My grandma has Age-related Macular Degeneration.
(Picture of me, my grandma, and my mom)
I asked her some questions about her life, and how vision loss has affected her.
Of course, she was kind enough to write all the answers out for me. She has always supported me (and the rest of our family!) in whatever we set out to do.
First, some background on her life.
My Grandma was born in a very small town in Wisconsin, in 1924. She went to college, where she met the love of her life, my grandpa. They shared a love for learning and both trained as teachers. My grandma is a life-long musician, and has generously shared her gifts with her church and family. She combined raising three children with a career in education that spanned 35 years. After my grandpa passed away, my grandma began homeschooling five of her great-grandchildren, so her education career is not quite over yet! I asked her the following questions, and I have her answers for you.
At what age did you notice that your vision was not where it had been? When did you begin wearing glasses?
In 5th grade, (10 years old) my teacher noticed I seemed to be near-sighted. I had my eyes tested and have worn glasses ever since.
What is your experience with Macular Degeneration?
I was diagnosed with Macular Degeneration in 2007. It was dry at that time. I also had cataracts which I had removed. I don't remember what year that was. I think it was about five years ago or thereabouts that my left eye became wet ARMD, and I had treatment for that eye (a shot) About a year or so later, the right eye went to wet ARMD. I lost some sight in my left eye, but it seems to have scarred over, and no longer gets a shot. However, my ophthalmologist keeps close watch of it. I have to go in every four weeks now. The photographer takes a picture of the back of my eye, and he compares it with the time before to see how it is doing. Because we got the right eye treated in time, there has been little or no noticeable damage to my sight. The left eye has some damage. If the right eye were like the left eye, I wouldn't be able to recognize people.
What have you changed as a result of your vision loss? What has been the hardest adjustment?
I need more light in order to see. Without the use of both eyes, my depth perception is affected, especially with close sight. At a distance, the eyes seem to be able to blend more. There is a part of my left eye that seems to help, but it would be only peripheral vision. My eyes may get tired more readily. I need artificial tears more. It's harder for me to read fine print now. I think that loss of depth perception is one of the things that I miss most.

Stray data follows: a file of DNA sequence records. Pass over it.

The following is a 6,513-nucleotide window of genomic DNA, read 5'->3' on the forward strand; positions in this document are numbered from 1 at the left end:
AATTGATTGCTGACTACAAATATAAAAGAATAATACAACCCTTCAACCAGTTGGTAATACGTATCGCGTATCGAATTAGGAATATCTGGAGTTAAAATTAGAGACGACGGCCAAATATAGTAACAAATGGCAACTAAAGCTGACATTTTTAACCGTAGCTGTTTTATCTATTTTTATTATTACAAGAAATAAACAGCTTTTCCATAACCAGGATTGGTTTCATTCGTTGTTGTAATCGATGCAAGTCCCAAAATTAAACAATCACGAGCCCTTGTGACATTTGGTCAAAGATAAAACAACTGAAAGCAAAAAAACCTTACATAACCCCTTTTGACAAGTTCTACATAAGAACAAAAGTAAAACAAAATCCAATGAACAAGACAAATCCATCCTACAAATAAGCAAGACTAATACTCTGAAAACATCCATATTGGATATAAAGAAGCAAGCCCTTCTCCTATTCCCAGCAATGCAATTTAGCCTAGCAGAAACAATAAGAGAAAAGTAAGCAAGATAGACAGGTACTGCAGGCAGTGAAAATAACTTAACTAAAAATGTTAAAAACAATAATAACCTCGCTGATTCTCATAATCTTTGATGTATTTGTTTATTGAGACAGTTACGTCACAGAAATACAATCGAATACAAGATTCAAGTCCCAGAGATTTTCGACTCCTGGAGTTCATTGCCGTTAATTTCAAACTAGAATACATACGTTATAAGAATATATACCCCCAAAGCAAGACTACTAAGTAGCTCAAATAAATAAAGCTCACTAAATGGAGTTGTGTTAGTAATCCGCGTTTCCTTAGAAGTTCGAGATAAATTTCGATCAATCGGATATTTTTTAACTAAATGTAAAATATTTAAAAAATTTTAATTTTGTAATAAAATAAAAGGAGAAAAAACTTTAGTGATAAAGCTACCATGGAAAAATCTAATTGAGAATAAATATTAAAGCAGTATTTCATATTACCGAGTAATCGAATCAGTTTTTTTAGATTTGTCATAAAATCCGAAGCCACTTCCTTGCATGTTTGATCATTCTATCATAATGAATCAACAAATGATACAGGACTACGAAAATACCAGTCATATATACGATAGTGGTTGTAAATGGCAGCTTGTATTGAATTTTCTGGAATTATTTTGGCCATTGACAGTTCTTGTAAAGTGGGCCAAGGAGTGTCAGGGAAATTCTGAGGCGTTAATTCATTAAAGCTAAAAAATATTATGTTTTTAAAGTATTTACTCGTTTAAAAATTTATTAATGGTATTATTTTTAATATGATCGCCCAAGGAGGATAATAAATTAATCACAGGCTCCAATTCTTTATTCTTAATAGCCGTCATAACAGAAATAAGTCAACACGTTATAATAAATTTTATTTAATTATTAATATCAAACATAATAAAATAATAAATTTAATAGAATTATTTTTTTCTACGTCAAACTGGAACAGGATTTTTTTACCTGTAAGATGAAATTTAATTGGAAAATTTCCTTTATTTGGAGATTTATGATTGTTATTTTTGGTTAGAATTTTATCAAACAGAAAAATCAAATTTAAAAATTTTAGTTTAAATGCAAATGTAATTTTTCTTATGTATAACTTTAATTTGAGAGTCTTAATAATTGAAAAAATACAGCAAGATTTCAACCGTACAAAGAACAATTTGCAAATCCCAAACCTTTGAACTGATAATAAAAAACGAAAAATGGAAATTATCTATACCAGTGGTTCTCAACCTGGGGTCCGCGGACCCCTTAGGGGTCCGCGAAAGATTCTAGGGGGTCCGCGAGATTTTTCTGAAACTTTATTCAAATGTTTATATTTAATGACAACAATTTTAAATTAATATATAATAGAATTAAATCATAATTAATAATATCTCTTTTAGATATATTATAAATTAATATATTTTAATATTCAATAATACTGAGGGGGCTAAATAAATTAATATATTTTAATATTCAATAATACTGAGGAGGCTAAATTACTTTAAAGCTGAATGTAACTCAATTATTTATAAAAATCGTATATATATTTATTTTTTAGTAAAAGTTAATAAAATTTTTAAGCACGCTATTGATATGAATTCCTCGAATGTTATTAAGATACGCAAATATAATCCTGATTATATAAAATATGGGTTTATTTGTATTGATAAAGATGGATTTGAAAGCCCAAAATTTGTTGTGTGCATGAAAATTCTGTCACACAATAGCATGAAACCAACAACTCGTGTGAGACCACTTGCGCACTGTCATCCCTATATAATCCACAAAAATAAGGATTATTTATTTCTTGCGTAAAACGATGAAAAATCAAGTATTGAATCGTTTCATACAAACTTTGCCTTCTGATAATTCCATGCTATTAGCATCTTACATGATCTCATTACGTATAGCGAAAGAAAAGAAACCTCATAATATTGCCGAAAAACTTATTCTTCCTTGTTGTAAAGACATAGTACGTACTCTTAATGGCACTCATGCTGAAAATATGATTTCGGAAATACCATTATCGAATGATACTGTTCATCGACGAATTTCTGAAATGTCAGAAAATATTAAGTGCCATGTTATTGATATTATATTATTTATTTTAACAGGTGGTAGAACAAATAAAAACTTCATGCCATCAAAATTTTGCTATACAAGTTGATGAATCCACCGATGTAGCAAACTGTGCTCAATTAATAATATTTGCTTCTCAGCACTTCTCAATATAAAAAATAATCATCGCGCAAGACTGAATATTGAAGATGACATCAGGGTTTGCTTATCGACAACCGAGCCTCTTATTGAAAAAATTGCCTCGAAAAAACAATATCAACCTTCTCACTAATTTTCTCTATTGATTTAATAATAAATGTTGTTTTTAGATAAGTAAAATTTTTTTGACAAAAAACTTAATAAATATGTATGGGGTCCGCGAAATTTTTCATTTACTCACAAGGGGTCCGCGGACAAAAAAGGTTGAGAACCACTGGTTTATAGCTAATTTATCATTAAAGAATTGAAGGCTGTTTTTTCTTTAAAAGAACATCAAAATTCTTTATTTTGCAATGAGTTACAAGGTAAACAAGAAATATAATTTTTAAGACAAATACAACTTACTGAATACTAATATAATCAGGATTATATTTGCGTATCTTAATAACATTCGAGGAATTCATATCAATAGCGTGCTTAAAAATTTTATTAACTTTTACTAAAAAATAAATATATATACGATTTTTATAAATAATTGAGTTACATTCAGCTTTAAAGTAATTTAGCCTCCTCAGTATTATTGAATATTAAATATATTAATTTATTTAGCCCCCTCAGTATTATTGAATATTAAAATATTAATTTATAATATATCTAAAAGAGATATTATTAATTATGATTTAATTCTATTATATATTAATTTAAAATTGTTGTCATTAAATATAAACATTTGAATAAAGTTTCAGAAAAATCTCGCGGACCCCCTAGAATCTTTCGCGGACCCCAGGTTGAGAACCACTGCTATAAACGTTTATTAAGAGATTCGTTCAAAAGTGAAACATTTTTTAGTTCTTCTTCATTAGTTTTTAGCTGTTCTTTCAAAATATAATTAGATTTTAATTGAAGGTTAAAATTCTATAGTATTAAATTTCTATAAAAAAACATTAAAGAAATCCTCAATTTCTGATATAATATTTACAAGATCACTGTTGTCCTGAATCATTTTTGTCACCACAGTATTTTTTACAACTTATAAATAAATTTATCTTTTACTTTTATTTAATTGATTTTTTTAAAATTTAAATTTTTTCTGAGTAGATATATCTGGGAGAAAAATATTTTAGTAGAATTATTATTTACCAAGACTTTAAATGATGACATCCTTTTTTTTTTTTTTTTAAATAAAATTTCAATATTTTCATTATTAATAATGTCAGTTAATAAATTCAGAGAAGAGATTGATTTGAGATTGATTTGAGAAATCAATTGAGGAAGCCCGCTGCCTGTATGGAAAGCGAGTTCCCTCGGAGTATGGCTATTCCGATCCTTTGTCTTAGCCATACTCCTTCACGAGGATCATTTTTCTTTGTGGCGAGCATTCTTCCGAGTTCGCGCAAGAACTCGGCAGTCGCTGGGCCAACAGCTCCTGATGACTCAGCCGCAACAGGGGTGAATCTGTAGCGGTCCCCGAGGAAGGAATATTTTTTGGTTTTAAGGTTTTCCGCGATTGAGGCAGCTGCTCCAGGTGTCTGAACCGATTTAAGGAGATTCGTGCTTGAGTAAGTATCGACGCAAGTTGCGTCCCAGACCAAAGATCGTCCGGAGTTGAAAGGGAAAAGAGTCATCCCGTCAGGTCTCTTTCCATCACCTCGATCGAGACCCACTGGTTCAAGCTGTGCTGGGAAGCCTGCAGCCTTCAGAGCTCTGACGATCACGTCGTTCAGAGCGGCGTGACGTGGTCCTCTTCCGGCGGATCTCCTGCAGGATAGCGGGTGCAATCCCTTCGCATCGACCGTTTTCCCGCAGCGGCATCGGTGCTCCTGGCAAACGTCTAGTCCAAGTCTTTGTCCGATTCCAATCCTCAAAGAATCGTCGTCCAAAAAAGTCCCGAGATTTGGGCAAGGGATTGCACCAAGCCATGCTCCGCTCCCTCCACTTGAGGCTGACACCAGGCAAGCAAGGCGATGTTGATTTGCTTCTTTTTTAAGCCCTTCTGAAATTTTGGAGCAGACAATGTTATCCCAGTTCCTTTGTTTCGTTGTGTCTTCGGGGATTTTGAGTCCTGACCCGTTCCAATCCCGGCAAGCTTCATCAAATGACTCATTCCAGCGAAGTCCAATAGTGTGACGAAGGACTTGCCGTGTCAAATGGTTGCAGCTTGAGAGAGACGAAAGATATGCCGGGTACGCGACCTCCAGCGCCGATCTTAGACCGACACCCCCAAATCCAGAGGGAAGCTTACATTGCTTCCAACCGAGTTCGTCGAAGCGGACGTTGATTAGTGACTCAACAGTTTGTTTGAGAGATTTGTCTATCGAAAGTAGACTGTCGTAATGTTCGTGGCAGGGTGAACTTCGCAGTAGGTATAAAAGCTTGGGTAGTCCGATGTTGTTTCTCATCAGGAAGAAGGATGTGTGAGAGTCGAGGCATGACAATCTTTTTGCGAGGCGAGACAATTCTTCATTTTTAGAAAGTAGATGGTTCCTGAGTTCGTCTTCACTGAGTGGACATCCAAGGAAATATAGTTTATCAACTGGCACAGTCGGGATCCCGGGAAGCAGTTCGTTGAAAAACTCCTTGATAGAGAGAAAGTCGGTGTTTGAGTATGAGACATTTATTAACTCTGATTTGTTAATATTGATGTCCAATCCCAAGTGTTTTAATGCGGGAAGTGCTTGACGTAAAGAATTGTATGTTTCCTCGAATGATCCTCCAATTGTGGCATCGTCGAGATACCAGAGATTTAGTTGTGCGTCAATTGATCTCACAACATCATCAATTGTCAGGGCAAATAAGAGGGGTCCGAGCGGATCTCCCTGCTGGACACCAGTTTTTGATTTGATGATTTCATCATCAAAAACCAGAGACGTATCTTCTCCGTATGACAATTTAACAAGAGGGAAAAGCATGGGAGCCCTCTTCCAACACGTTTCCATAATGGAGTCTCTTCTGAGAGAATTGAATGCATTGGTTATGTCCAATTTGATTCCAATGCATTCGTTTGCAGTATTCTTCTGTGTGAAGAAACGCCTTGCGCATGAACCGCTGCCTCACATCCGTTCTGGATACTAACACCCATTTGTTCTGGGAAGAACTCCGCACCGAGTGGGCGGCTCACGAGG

Any other thoughts you would like to share?
I am so grateful that I have been able to get the treatments. And so grateful for the wonderful support I have from family. My daughter-in-law faithfully takes me to get the treatments as I am not able to drive after having them. If she or my son isn't available, my grand-daughter will do it, altho' that means packing up all five kids and taking them, too. But I am so grateful, I just count my blessings!
Thank you, Grandma!
And, readers, if you are at risk for AMD, please go get your eyes checked!
This month we are focusing on senior vision loss.
We have talked about Diabetes, AMD, and Cataracts this week. Today we are going to talk about Glaucoma.
Glaucoma is a disease that damages the optic nerve.
Unfortunately, Glaucoma causes permanent vision loss. There is no way to fix the damage, at least right now. It's very important to go to the eye doctor regularly, and to go immediately if you have any symptoms of glaucoma.
This month we are focusing on senior vision loss.
This week we have been focusing on the top four causes of vision loss in seniors. We have already covered Diabetes and Age-related Macular Degeneration, and today we will talk about Cataracts. Tomorrow we will talk about Glaucoma.
Cataracts affect the lens of the eye.
Cataracts cause more blindness world-wide than any other cause. The cause of cataracts is not well-understood. It happens when the protein in the lens of the eye clumps together. Cataracts are successfully treated with surgery.
Here are two articles about cataracts for much more information.
This month we are focusing on vision loss in seniors.
The four main causes of senior vision loss are Diabetic Retinopathy, Age Related Macular Degeneration (AMD), Cataracts, and Glaucoma. Today, we will talk about Age Related Macular Degeneration.
AMD is Age Related Macular Degeneration
The macula is a small part of the retina. Age related means that it happens as people get older. So AMD is a disease that affects the macula (part of the retina), and can get worse with age.
This month we are focusing on seniors with vision loss.
Last week we found out that the four main causes of vision loss in seniors are: Diabetic Retinopathy, Glaucoma, Cataracts, and Macular Degeneration.
Today we will talk about diabetes as a cause of vision loss in seniors.
Not everyone who develops diabetes will have vision loss. Only a small percentage of people with diabetes goes on to have diabetic retinopathy. But since diabetes is a preventable disease, this cause of vision loss can be eliminated.
I'm the owner of Family First Braille, the author of this blog, and the editor of Family First Braille Magazine.